Two Caribbean nationals have been elected to serve as “half-time” judges on the United Nations Dispute Tribunal (UNDT)
Justices Francis Belle of Barbados and Justice Eleanor Donaldson-Honeywell of Trinidad and Tobago, will serve their seven year terms of office on rotation in New York, Geneva, and Kenya.
Four judges were elected by secret ballot on July 10 with justices from Malawi and Uganda being the others.
They will serve on one of two entities — the other being the United Nations Appeals Tribunal — that comprise the Organisation’s system of the administration of justice for employment-related disputes. Half-time judges on the Dispute Tribunal are deployed up to a cumulative period of six months per year, as decided by the President based on the caseload and any judicial absences affecting the work of the Tribunal.
A total of 325 applications were received globally, 51 of which came from Latin America and the Caribbean.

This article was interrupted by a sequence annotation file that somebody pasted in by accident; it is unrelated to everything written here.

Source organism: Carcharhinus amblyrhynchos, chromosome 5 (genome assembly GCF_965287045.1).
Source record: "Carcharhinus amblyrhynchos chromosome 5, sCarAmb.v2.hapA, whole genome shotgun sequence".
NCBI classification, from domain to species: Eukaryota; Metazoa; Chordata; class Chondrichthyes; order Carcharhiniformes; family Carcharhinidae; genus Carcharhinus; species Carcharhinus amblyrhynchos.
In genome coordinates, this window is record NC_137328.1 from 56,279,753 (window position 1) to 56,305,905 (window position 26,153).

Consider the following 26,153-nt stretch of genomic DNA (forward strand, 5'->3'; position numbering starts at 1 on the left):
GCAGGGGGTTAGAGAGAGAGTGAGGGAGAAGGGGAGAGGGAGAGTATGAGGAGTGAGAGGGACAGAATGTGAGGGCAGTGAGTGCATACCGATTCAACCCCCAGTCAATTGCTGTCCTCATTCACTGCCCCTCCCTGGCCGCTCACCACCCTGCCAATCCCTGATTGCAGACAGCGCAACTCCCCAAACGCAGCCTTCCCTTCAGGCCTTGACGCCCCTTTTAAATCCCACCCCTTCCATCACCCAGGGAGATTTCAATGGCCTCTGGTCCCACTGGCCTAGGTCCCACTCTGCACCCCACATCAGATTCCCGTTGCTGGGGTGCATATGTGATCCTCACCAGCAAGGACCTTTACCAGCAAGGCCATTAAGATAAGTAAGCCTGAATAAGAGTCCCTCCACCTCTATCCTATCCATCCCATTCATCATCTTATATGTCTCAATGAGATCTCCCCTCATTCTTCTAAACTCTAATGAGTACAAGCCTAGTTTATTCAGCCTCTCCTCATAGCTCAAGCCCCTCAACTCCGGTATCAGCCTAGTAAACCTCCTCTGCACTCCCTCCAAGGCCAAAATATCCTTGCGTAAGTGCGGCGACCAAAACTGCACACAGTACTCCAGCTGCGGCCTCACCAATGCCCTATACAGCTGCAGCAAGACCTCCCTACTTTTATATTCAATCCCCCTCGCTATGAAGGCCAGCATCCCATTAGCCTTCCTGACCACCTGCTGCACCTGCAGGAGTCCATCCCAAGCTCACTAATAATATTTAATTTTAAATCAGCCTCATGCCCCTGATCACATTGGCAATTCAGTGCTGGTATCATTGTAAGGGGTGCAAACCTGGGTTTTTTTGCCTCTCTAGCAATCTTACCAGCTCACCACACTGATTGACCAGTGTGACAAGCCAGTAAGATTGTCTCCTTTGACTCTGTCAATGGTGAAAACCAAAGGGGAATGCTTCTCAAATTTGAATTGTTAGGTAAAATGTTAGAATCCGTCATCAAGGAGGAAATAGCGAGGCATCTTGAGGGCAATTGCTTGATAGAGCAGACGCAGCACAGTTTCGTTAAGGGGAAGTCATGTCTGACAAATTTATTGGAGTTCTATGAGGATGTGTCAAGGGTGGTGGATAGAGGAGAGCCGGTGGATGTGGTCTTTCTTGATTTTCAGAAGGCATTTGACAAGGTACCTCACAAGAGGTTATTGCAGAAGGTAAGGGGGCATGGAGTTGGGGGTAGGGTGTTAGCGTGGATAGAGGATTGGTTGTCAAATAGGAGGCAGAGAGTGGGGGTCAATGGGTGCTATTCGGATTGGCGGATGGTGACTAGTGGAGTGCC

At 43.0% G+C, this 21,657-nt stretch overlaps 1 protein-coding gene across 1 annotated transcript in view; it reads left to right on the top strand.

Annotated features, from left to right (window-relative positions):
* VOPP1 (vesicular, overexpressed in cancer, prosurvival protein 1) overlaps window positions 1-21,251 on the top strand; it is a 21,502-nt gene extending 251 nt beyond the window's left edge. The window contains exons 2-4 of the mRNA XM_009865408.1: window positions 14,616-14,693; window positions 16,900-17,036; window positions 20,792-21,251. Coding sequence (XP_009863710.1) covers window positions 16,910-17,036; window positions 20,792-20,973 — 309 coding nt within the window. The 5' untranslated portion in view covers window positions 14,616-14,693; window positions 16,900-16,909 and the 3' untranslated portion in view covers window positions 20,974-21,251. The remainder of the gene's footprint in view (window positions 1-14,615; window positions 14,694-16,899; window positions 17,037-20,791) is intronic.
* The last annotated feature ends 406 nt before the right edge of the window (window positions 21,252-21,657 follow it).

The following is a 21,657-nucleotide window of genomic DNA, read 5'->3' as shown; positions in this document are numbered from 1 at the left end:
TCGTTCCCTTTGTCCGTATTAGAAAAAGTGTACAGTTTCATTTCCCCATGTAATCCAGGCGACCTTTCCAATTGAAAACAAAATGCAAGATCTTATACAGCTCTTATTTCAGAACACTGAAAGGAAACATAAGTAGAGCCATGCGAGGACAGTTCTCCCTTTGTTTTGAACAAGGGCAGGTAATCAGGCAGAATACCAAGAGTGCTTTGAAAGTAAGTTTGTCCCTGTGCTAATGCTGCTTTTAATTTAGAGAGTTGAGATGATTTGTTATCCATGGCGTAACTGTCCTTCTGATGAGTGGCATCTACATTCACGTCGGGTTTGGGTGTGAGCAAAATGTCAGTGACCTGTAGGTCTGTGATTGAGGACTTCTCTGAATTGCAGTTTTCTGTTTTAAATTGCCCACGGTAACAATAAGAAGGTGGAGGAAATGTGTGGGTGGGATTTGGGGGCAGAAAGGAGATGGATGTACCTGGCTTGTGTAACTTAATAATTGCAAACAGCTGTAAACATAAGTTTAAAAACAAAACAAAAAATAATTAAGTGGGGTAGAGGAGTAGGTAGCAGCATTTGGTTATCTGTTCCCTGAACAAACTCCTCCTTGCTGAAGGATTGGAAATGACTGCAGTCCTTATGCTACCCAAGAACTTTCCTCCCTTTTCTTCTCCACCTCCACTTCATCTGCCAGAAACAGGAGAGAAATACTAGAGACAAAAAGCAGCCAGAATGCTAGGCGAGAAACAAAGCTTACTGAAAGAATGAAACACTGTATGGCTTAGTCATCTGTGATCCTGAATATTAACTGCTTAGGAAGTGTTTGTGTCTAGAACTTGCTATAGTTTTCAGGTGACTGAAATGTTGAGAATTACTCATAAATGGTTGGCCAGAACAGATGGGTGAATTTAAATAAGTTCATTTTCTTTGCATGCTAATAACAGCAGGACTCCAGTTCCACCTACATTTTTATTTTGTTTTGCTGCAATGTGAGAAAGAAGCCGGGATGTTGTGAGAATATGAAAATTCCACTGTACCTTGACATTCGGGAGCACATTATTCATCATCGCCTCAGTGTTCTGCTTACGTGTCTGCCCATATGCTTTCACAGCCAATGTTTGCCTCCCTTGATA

Justice Belle has served as a High Court judge for over 15-years and his judicial experience spans adjudication of criminal and civil matters, including Administrative and Employment Law actions.
Justice Belle served as resident judge in Grenada, St. Kitts-Nevis, St. Lucia, Antigua and Dominica. He is also the visiting judge in Anguilla and Montserrat with the Eastern Caribbean Supreme Court (ECSC) and periodically serves as acting Court of Appeal Judge with the ECSC and acting judge of the Cayman Islands Grand Court.
Justice Donaldson-Honeywell currently serves as a Puisne Judge of the High Court of Trinidad and Tobago, presiding in Civil matters since 2015. She has also served as a Judicial Officer at the Industrial Court of Trinidad and Tobago for several years and has held office as Solicitor General in the Ministry of the Attorney General of Trinidad and Tobago.
She has enjoyed an extensive and varied legal practice as an attorney and Judicial Officer in Jamaica; presiding in criminal trials and Preliminary Inquiries as a resident Magistrate. She also served as Director of Legal Services and Enforcement at the Securities Commission.